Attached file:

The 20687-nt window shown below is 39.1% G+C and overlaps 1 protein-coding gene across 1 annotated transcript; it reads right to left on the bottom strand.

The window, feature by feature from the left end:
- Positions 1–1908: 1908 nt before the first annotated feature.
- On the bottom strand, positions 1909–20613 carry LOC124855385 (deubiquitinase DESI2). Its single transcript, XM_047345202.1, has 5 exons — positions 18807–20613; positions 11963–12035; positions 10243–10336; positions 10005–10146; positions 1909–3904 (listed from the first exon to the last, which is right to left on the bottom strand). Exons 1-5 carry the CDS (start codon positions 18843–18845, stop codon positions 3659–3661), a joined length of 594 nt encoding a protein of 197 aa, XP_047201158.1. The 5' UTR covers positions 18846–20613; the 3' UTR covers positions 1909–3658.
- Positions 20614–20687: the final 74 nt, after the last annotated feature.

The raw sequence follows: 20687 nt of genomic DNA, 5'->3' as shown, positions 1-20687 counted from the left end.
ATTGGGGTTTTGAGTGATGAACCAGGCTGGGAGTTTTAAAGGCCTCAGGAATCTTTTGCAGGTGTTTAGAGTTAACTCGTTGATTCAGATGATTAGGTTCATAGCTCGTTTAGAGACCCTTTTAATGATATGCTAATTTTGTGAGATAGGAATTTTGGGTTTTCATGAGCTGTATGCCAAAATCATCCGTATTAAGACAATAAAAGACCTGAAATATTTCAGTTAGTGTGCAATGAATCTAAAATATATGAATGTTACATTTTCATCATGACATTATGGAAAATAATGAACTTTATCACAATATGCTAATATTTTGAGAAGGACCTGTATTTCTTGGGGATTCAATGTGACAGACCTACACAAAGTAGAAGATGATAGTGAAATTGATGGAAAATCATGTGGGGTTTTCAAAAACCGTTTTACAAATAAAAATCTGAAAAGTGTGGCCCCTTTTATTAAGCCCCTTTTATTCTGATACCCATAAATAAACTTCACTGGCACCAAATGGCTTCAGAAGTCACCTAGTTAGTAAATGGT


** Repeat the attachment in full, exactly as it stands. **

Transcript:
The 20687-nt window shown below is 39.1% G+C and overlaps 1 protein-coding gene across 1 annotated transcript; it reads right to left on the bottom strand.

The window, feature by feature from the left end:
- Positions 1–1908: 1908 nt before the first annotated feature.
- On the bottom strand, positions 1909–20613 carry LOC124855385 (deubiquitinase DESI2). Its single transcript, XM_047345202.1, has 5 exons — positions 18807–20613; positions 11963–12035; positions 10243–10336; positions 10005–10146; positions 1909–3904 (listed from the first exon to the last, which is right to left on the bottom strand). Exons 1-5 carry the CDS (start codon positions 18843–18845, stop codon positions 3659–3661), a joined length of 594 nt encoding a protein of 197 aa, XP_047201158.1. The 5' UTR covers positions 18846–20613; the 3' UTR covers positions 1909–3658.
- Positions 20614–20687: the final 74 nt, after the last annotated feature.

The raw sequence follows: 20687 nt of genomic DNA, 5'->3' as shown, positions 1-20687 counted from the left end.
ATTGGGGTTTTGAGTGATGAACCAGGCTGGGAGTTTTAAAGGCCTCAGGAATCTTTTGCAGGTGTTTAGAGTTAACTCGTTGATTCAGATGATTAGGTTCATAGCTCGTTTAGAGACCCTTTTAATGATATGCTAATTTTGTGAGATAGGAATTTTGGGTTTTCATGAGCTGTATGCCAAAATCATCCGTATTAAGACAATAAAAGACCTGAAATATTTCAGTTAGTGTGCAATGAATCTAAAATATATGAATGTTACATTTTCATCATGACATTATGGAAAATAATGAACTTTATCACAATATGCTAATATTTTGAGAAGGACCTGTATTTCTTGGGGATTCAATGTGACAGACCTACACAAAGTAGAAGATGATAGTGAAATTGATGGAAAATCATGTGGGGTTTTCAAAAACCGTTTTACAAATAAAAATCTGAAAAGTGTGGCCCCTTTTATTAAGCCCCTTTTATTCTGATACCCATAAATAAACTTCACTGGCACCAAATGGCTTCAGAAGTCACCTAGTTAGTAAATGGT